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Conatus by Annalise Mabe | Word Riot
Creative Nonfiction

July 20, 2016      

Conatus by Annalise Mabe

I drove up to the mansion tucked back in the Lutz woods on New Year’s Eve, the trees looming tall in the dark. My black heels crunched on leaves and pine needles as I stepped up to the front porch, ringing the doorbell. I fidgeted, breathing out loud. Shane and I had only been on a few dates. Once he picked me up before a movie but stayed in the car. He didn’t want to say hi to my parents. Another time I watched him smoke weed and play beer pong with two of his friends in his backyard, his mustached dad coming out of the house, shirtless, to tell us to keep it down. I wondered what Shane was wearing tonight, or if later, we’d kiss.
      The door opened, swinging wide.
      “What’s up girl?” he asked, a lazy smile spreading. He was shorter than most guys, blue eyes blazed, blonde hair buzzed close to his head. He invited me into the mansion, the stairs curling down from the wide upper-floor.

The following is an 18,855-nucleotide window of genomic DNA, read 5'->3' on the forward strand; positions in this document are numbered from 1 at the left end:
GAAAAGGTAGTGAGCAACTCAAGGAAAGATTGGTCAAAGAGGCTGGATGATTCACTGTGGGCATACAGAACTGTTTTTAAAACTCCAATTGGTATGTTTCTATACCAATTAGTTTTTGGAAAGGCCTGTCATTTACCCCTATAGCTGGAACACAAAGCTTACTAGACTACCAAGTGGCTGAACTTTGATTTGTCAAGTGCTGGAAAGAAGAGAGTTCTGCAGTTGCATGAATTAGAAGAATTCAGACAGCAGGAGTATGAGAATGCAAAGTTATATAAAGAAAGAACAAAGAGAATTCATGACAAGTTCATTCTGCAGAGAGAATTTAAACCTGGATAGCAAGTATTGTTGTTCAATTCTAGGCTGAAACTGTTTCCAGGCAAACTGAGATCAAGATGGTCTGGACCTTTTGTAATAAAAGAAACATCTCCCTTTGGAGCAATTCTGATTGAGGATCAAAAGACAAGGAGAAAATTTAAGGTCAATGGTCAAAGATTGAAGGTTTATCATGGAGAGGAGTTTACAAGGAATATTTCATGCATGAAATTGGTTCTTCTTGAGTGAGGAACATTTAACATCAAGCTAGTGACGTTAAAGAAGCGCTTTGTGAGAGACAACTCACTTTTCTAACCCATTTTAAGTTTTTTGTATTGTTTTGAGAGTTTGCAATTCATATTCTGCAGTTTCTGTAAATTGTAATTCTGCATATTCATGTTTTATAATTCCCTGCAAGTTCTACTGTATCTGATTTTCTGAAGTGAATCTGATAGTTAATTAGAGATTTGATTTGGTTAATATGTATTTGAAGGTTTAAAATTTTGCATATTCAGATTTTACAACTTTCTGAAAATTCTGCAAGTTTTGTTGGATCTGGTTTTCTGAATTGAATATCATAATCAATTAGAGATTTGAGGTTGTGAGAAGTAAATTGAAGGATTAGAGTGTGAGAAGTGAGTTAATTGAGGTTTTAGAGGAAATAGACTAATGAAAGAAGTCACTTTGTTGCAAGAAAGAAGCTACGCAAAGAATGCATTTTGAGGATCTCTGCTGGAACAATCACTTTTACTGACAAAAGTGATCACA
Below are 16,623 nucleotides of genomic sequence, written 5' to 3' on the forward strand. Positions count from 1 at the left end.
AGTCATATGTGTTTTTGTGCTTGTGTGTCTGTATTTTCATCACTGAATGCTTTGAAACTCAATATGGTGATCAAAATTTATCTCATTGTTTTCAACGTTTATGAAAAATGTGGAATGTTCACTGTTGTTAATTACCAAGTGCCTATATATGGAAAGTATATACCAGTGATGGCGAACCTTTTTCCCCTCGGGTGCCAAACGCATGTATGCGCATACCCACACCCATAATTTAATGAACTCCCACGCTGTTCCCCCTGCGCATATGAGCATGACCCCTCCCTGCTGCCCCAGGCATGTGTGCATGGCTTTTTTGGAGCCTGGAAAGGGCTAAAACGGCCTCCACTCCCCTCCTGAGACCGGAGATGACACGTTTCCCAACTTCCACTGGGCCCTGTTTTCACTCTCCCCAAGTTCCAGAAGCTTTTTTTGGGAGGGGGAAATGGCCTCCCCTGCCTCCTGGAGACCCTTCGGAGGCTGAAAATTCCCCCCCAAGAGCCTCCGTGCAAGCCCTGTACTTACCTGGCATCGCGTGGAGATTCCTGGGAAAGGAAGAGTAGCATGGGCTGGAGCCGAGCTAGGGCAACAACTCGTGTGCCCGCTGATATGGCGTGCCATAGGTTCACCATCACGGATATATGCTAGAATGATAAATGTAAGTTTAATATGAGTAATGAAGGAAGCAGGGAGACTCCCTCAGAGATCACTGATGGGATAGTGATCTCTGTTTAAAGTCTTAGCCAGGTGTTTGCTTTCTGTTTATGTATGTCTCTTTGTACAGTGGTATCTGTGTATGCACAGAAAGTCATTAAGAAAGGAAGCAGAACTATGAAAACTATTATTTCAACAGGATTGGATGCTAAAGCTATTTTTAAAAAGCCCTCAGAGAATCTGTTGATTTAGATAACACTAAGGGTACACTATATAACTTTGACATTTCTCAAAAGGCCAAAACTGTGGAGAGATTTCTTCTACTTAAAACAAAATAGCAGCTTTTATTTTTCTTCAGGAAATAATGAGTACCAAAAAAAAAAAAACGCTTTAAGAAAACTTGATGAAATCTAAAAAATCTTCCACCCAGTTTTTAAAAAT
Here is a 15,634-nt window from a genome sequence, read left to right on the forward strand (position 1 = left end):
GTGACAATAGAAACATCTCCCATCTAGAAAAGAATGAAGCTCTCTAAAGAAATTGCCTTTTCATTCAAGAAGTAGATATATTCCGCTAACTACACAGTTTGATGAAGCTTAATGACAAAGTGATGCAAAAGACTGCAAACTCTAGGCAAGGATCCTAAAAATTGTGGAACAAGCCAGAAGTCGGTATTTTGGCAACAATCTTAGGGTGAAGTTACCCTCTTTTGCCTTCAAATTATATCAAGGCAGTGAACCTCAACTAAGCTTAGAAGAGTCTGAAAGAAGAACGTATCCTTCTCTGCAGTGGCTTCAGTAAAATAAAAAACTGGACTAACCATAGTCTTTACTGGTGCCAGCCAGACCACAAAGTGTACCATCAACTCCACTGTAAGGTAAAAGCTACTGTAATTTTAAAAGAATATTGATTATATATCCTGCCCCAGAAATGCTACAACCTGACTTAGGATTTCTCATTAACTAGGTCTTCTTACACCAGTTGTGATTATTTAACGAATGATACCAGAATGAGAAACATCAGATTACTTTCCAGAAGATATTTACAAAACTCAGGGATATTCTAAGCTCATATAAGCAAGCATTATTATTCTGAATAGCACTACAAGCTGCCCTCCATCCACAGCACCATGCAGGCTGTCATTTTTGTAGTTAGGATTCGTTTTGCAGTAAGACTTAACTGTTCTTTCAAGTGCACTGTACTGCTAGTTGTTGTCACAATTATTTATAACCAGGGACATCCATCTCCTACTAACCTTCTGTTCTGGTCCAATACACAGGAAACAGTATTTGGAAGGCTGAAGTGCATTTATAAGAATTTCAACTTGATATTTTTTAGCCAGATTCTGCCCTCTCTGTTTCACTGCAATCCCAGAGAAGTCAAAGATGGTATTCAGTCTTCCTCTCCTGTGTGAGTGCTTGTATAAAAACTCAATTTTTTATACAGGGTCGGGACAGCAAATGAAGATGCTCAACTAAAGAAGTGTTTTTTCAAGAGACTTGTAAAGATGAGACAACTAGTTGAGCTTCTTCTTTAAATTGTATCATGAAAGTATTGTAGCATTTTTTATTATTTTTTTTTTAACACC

He migrated over to his friends, a group of guys in backwards caps, sporting oversized cubic zirconian squares in their ears. They surrounded the red cups and the circle of full liquor bottles, elbows propped on the slab marble counters. A few girls stood in a group holding cups by the fridge. I didn’t know them, but I knew they called themselves S.M.A.C.K.S., the combination of their names. I inched in, listening to Sarah and the rest of S.M.A.C.K.S.
      Sarah laughed loud, her lips spreading wide over her squared teeth. Her blonde, highlighted hair lay thick in beachy waves around her almond face.
      Shane handed me a drink.
      “What is it?” I asked.
      “Whiskey and Coke,” he said.